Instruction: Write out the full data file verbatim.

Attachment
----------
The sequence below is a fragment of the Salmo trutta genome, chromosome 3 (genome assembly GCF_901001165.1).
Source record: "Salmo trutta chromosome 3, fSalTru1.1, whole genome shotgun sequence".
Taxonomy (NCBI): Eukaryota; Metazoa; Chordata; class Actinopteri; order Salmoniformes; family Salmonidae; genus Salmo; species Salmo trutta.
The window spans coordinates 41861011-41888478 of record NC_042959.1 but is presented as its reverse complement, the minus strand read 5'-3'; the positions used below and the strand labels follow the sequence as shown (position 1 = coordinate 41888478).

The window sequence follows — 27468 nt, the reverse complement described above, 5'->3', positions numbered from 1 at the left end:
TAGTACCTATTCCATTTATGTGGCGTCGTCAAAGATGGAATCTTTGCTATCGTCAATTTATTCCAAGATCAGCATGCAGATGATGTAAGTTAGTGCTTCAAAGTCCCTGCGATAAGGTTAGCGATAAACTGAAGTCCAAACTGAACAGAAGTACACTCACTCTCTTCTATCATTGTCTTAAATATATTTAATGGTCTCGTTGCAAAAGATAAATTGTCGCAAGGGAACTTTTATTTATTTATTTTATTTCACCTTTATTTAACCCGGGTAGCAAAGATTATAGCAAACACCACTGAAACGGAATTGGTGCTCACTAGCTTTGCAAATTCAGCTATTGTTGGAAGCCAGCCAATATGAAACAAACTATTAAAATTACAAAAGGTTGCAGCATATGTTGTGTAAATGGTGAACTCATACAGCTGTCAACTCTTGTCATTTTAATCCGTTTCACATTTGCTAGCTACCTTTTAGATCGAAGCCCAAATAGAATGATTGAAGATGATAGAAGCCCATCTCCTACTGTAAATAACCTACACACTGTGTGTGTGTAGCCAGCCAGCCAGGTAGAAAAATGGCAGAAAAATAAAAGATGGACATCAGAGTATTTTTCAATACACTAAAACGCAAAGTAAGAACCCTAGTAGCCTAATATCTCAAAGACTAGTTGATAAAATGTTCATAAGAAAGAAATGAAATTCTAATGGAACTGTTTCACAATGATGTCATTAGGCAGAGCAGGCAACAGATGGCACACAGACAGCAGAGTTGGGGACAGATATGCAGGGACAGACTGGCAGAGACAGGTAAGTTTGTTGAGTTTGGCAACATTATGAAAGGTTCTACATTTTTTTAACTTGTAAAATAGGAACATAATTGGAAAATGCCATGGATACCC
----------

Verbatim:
The sequence below is a fragment of the Salmo trutta genome, chromosome 3 (genome assembly GCF_901001165.1).
Source record: "Salmo trutta chromosome 3, fSalTru1.1, whole genome shotgun sequence".
Taxonomy (NCBI): Eukaryota; Metazoa; Chordata; class Actinopteri; order Salmoniformes; family Salmonidae; genus Salmo; species Salmo trutta.
The window spans coordinates 41861011-41888478 of record NC_042959.1 but is presented as its reverse complement, the minus strand read 5'-3'; the positions used below and the strand labels follow the sequence as shown (position 1 = coordinate 41888478).

The window sequence follows — 27468 nt, the reverse complement described above, 5'->3', positions numbered from 1 at the left end:
TAGTACCTATTCCATTTATGTGGCGTCGTCAAAGATGGAATCTTTGCTATCGTCAATTTATTCCAAGATCAGCATGCAGATGATGTAAGTTAGTGCTTCAAAGTCCCTGCGATAAGGTTAGCGATAAACTGAAGTCCAAACTGAACAGAAGTACACTCACTCTCTTCTATCATTGTCTTAAATATATTTAATGGTCTCGTTGCAAAAGATAAATTGTCGCAAGGGAACTTTTATTTATTTATTTTATTTCACCTTTATTTAACCCGGGTAGCAAAGATTATAGCAAACACCACTGAAACGGAATTGGTGCTCACTAGCTTTGCAAATTCAGCTATTGTTGGAAGCCAGCCAATATGAAACAAACTATTAAAATTACAAAAGGTTGCAGCATATGTTGTGTAAATGGTGAACTCATACAGCTGTCAACTCTTGTCATTTTAATCCGTTTCACATTTGCTAGCTACCTTTTAGATCGAAGCCCAAATAGAATGATTGAAGATGATAGAAGCCCATCTCCTACTGTAAATAACCTACACACTGTGTGTGTGTAGCCAGCCAGCCAGGTAGAAAAATGGCAGAAAAATAAAAGATGGACATCAGAGTATTTTTCAATACACTAAAACGCAAAGTAAGAACCCTAGTAGCCTAATATCTCAAAGACTAGTTGATAAAATGTTCATAAGAAAGAAATGAAATTCTAATGGAACTGTTTCACAATGATGTCATTAGGCAGAGCAGGCAACAGATGGCACACAGACAGCAGAGTTGGGGACAGATATGCAGGGACAGACTGGCAGAGACAGGTAAGTTTGTTGAGTTTGGCAACATTATGAAAGGTTCTACATTTTTTTAACTTGTAAAATAGGAACATAATTGGAAAATGCCATGGATACCC